Android tablets with Intel chips

Intel execs promised the company would show off ten tablets with Intel Atom processors running Google Android at Computex, and it looks like the chip maker has followed through on that promise. Engadget spotted about a dozen Android tablets at the Intel booth at the Taiwanese trade show this week.

The good news is that as promised, the tablets all seem to be able to run Google Android 2.3 or Android 3.0.1. The bad news? They don’t necessarily run it well… at least not yet.

Engadget put together a hands-on video and while some of the tablets seem to feature decent 3D graphics performance and touchscren responsiveness, others seem painfully sluggish when performing simple tasks such as swiping left or right to switch virtual home screens.

Bear in mind, these are early prototypes that are getting handled by a lot of people on the trade show floor. The fact that some tablets are working better than others suggests that it’s perfectly possible for Android to run on Intel hardware, but it looks like Intel and/or the company’s hardware partners may have to do some work to optimize performance.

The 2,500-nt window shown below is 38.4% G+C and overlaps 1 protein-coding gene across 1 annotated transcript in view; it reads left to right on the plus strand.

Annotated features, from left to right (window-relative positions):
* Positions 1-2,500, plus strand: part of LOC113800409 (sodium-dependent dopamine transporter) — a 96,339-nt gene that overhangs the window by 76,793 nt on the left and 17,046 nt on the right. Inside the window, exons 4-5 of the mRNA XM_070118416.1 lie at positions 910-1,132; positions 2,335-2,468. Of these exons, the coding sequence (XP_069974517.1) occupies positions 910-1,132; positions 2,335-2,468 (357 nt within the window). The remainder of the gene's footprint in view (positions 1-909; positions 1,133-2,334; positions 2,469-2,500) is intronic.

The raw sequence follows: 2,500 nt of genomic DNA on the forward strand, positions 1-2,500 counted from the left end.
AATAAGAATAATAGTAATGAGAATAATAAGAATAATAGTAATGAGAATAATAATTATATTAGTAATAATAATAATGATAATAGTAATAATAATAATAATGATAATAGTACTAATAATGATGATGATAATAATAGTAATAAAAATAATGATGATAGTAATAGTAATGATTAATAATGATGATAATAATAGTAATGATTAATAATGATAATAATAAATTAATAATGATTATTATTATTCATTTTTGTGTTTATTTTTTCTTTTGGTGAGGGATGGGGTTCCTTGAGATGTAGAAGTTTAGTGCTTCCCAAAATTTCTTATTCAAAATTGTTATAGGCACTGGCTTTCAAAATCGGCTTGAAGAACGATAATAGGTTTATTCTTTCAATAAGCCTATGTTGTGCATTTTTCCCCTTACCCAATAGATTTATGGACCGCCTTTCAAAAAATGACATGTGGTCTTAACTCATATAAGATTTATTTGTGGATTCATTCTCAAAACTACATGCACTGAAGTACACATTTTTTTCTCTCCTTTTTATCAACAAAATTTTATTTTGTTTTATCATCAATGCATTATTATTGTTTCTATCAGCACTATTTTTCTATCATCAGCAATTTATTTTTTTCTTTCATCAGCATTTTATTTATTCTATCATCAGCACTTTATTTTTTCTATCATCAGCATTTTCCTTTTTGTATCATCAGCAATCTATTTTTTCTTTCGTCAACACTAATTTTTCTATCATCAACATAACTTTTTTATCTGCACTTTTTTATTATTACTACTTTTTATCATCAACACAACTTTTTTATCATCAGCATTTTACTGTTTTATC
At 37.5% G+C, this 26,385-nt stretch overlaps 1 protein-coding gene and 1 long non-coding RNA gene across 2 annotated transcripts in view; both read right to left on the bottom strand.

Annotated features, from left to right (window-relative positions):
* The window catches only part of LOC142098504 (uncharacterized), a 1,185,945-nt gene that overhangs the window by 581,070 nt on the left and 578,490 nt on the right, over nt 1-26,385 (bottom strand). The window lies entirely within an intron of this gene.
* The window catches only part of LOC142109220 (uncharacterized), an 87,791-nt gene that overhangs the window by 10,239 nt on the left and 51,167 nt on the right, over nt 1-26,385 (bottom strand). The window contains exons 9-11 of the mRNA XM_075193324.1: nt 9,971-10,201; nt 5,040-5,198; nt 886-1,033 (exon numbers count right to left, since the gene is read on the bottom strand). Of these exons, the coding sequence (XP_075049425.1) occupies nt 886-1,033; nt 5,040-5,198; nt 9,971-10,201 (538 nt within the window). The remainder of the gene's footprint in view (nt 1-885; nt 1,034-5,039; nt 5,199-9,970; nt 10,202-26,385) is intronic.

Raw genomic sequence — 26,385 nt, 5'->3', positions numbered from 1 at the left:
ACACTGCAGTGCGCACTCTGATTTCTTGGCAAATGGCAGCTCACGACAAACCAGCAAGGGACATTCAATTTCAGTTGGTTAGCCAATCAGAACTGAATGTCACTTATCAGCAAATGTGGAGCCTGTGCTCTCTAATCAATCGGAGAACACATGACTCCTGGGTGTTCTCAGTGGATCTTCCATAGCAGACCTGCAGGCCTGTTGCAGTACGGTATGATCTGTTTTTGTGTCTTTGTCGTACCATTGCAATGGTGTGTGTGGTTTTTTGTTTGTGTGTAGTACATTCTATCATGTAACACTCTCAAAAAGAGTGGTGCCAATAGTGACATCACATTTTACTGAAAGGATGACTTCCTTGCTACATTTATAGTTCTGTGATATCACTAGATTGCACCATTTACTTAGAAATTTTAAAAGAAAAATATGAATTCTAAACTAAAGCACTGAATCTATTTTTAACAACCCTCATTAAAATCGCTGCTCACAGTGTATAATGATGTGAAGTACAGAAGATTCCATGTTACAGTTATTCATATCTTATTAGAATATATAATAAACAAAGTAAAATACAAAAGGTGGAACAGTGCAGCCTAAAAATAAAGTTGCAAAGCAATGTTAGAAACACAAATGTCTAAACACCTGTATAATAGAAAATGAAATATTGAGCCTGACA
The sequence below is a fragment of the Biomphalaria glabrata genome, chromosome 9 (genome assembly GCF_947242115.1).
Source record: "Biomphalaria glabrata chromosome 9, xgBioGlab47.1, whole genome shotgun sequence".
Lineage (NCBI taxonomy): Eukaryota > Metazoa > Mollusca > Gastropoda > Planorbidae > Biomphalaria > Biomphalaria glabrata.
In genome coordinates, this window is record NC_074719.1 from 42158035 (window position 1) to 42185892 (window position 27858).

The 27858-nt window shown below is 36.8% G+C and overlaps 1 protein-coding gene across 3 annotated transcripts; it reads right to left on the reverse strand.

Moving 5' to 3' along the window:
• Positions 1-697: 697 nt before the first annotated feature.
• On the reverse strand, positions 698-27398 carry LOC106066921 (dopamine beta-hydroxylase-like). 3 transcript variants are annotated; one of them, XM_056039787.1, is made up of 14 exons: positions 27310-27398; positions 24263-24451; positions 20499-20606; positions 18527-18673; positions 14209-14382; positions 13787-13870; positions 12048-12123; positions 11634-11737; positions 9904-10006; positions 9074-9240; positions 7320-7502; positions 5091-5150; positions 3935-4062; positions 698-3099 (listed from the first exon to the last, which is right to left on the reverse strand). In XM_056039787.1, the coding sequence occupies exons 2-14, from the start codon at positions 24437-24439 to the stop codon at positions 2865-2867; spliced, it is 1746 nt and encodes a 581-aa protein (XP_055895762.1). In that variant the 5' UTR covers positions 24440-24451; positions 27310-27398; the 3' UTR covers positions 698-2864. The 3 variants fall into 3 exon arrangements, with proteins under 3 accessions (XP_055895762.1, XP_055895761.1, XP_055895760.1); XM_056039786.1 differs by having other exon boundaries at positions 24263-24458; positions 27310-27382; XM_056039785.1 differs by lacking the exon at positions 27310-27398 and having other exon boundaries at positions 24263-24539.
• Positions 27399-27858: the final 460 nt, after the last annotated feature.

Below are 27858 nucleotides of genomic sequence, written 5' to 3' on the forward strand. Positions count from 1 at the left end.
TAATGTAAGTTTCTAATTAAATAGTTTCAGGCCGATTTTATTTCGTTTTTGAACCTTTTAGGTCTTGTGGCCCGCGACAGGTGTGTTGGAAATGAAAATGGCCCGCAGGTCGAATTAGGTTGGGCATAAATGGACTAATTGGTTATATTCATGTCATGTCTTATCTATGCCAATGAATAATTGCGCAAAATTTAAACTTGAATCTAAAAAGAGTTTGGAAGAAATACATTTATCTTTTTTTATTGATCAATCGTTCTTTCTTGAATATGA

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3 replies on “Intel shows off Android tablets with Intel inside”

  1. Sorry if this is a stupid question, but why would one want to run Android on an Intel Atom processor based tablet?  Is it contemplating a dual-boot  -with-Windows scenario or something?

    1. Honestly, from a consumer perspective, I’m not sure there is a reason. I think Intel is trying to position its Oak Trail platform and other recent chips as alternatives for hardware makers. The company just doesn’t want to be left out of the Android tablet arms race.

      On the other hand, I could certainly see consumers picking up relatively inexpensive Android tablets with x86 chips and seeing if they can manage to wipe Android and replace it with Ubuntu, OS, X, Windows, or another OS.

    2. Dual booting is the likely scenario but also I would say pretty much the same reason to push systems with a linux distro.  Since they’re free OS then that means the system can be sold a bit cheaper.

      While like Brad suggested people can just put their own OS on the system, as x86 can run OS not made to run on ARM, and for those who are used to using Android already can have access to their favorite apps.

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